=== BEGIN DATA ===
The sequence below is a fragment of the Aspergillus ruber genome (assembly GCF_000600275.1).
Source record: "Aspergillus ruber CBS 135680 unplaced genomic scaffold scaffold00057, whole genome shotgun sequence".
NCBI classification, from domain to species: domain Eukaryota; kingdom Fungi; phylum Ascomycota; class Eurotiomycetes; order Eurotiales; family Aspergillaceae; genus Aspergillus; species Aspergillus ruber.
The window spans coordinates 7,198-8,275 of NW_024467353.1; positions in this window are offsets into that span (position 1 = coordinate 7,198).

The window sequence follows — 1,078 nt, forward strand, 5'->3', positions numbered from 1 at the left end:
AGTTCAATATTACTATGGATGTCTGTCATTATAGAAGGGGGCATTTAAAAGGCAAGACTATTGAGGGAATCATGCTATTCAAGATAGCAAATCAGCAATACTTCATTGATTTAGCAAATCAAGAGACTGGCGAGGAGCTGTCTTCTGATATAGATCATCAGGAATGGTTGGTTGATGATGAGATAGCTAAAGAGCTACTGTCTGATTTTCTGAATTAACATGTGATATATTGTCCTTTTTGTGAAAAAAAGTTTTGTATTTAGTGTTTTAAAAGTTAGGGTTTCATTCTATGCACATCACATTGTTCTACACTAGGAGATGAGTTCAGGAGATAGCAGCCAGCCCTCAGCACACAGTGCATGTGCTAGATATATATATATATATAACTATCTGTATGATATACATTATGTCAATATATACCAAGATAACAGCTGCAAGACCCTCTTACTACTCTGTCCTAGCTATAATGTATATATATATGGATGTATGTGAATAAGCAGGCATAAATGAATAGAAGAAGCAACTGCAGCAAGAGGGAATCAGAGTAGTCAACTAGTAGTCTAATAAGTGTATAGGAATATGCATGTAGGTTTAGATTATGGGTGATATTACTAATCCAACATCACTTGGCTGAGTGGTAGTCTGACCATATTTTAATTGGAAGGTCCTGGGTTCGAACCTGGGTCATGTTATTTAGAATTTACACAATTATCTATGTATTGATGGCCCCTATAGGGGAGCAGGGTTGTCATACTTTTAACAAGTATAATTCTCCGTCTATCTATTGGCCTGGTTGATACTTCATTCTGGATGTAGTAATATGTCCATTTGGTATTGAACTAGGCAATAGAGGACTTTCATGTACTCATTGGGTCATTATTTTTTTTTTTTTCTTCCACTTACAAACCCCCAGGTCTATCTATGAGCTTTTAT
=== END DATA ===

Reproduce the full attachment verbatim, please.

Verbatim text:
The sequence below is a fragment of the Aspergillus ruber genome (assembly GCF_000600275.1).
Source record: "Aspergillus ruber CBS 135680 unplaced genomic scaffold scaffold00057, whole genome shotgun sequence".
NCBI classification, from domain to species: domain Eukaryota; kingdom Fungi; phylum Ascomycota; class Eurotiomycetes; order Eurotiales; family Aspergillaceae; genus Aspergillus; species Aspergillus ruber.
The window spans coordinates 7,198-8,275 of NW_024467353.1; positions in this window are offsets into that span (position 1 = coordinate 7,198).

The window sequence follows — 1,078 nt, forward strand, 5'->3', positions numbered from 1 at the left end:
AGTTCAATATTACTATGGATGTCTGTCATTATAGAAGGGGGCATTTAAAAGGCAAGACTATTGAGGGAATCATGCTATTCAAGATAGCAAATCAGCAATACTTCATTGATTTAGCAAATCAAGAGACTGGCGAGGAGCTGTCTTCTGATATAGATCATCAGGAATGGTTGGTTGATGATGAGATAGCTAAAGAGCTACTGTCTGATTTTCTGAATTAACATGTGATATATTGTCCTTTTTGTGAAAAAAAGTTTTGTATTTAGTGTTTTAAAAGTTAGGGTTTCATTCTATGCACATCACATTGTTCTACACTAGGAGATGAGTTCAGGAGATAGCAGCCAGCCCTCAGCACACAGTGCATGTGCTAGATATATATATATATATAACTATCTGTATGATATACATTATGTCAATATATACCAAGATAACAGCTGCAAGACCCTCTTACTACTCTGTCCTAGCTATAATGTATATATATATGGATGTATGTGAATAAGCAGGCATAAATGAATAGAAGAAGCAACTGCAGCAAGAGGGAATCAGAGTAGTCAACTAGTAGTCTAATAAGTGTATAGGAATATGCATGTAGGTTTAGATTATGGGTGATATTACTAATCCAACATCACTTGGCTGAGTGGTAGTCTGACCATATTTTAATTGGAAGGTCCTGGGTTCGAACCTGGGTCATGTTATTTAGAATTTACACAATTATCTATGTATTGATGGCCCCTATAGGGGAGCAGGGTTGTCATACTTTTAACAAGTATAATTCTCCGTCTATCTATTGGCCTGGTTGATACTTCATTCTGGATGTAGTAATATGTCCATTTGGTATTGAACTAGGCAATAGAGGACTTTCATGTACTCATTGGGTCATTATTTTTTTTTTTTTCTTCCACTTACAAACCCCCAGGTCTATCTATGAGCTTTTAT